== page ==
Resources to help integrate integrity into every classroom, every day.

We All Teach SEL: Integrity

Building SEL (social and emotional learning) skills such as integrity requires face-to-face interaction, meaningful discussion, and reflection. Edtech is no complete substitute for that, but there are tools that can supplement the development of character, both in the classroom and at home.

Besides speaking the truth and acting in a sincere way, integrity is treating people equally and taking responsibility for your feelings and actions.

While some tools focus specifically on integrity, many websites and apps you use daily (in all subjects) can be used to promote responsibility and honesty. In other words, you don't have to stop using the tools you love or toss out your lesson or curricular plans to start developing SEL. Below are tips, tools, and actionable ideas for seamlessly integrating integrity and life skills-building into your content classroom.  

Why integrity?

With digital technology amplifying social interaction and expression, it's more important than ever to promote, practice, and model integrity in our classrooms. As role models, teachers have an enormous obligation to do what's right. When we fail -- as in the widely publicized case of Atlanta teachers committing academic fraud to cope with high-stakes testing -- there can be harsh consequences for ourselves, our students, and our communities. Integrity, of course, extends beyond cheating on tests. It includes taking responsibility for your actions, respecting others, and having the courage to stand up for what's right. We practice these skills so that students' actions will be consistent with their beliefs and so they'll be able to listen to others' feelings and concerns without judgment. We inspire integrity in our classrooms because we want our future leaders to make honest, brave decisions that push us ever forward.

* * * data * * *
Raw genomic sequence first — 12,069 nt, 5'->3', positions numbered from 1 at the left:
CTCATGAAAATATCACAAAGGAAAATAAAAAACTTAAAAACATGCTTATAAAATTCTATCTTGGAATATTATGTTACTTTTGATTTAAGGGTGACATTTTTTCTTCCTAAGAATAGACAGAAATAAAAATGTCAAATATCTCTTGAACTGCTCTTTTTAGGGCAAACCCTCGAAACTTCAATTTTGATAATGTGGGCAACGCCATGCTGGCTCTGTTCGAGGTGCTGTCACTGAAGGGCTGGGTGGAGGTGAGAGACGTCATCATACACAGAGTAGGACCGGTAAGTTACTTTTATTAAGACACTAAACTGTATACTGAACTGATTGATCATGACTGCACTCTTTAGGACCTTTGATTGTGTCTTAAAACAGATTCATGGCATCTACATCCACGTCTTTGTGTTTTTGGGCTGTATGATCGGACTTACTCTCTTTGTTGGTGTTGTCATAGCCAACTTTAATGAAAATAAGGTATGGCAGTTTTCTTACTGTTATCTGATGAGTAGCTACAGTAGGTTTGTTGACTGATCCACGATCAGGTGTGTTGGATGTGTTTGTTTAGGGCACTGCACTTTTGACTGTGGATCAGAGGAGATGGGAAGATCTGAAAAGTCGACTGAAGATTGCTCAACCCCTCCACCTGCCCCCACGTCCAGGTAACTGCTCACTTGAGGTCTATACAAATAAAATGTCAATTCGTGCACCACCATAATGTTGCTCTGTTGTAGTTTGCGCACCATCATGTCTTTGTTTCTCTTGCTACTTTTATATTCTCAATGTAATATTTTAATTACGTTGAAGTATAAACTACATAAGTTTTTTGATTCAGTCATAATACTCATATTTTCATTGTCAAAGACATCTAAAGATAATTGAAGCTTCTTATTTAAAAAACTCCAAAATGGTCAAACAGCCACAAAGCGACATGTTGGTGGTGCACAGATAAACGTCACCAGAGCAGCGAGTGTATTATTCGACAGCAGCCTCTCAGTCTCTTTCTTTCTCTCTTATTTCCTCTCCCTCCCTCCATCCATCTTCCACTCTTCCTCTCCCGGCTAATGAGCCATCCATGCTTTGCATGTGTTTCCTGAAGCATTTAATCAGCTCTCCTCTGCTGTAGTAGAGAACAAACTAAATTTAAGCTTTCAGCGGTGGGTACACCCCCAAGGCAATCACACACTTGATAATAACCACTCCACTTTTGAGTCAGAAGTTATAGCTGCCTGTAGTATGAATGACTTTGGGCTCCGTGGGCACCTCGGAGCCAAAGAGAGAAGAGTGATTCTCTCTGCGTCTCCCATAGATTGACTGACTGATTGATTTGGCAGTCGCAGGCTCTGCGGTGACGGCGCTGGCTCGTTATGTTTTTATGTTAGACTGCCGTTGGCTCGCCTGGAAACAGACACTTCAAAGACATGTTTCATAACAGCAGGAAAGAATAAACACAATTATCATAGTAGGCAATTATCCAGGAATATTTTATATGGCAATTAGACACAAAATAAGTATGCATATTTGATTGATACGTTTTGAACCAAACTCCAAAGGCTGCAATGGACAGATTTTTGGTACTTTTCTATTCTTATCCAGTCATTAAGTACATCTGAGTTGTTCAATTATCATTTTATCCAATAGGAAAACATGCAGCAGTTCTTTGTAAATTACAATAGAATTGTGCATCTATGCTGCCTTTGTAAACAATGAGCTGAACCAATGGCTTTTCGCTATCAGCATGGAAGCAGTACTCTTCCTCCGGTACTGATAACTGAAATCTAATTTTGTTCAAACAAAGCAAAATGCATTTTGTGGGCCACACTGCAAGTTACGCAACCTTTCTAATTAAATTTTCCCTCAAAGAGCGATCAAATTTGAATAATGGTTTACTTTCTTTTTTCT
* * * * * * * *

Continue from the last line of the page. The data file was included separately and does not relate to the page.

Take action

  • Applaud students for taking action with regard to their values and principles -- especially when no one is watching.
  • Model integrity through your own actions, and hold yourself accountable for mistakes.
  • Take a stand against cyberbullying. See our Teachers' Essential Guide to Cyberbullying Prevention for helpful tips and resources.
  • Make sure the technology you use doesn't take the place of -- but instead supplements -- face-to-face interaction.
  • Visit our SEL in Digital Life Resource Center for quick activities by grade, movie guides, and more!
  • Check out other excellent SEL resources, including CASEL, Character Lab, Edutopia, and Ashoka.
  • Think about the digital tools you're already using in the classroom. Can you find a creative way to use them to model integrity? Check out our suggestions below!

Directly target integrity

See our Top Tools for Inspiring Integrity list for more integrity-focused tools.


7 mindsets web

7 Mindsets
This web-based program teaches kids the skills needed to develop SEL competencies, including self-management, empathy, gratitude, and integrity. Through whole-group instruction and small-group discussion, kids transfer the skills they learn into everyday life.


stop!t app

This anonymous reporting tool allows students to take action against bullying. Develop and demonstrate a plan that shows students when and why they should report bullying and how integrity means making tough choices.

Inspire integrity in all subjects     

For ELA classrooms


nowcomment website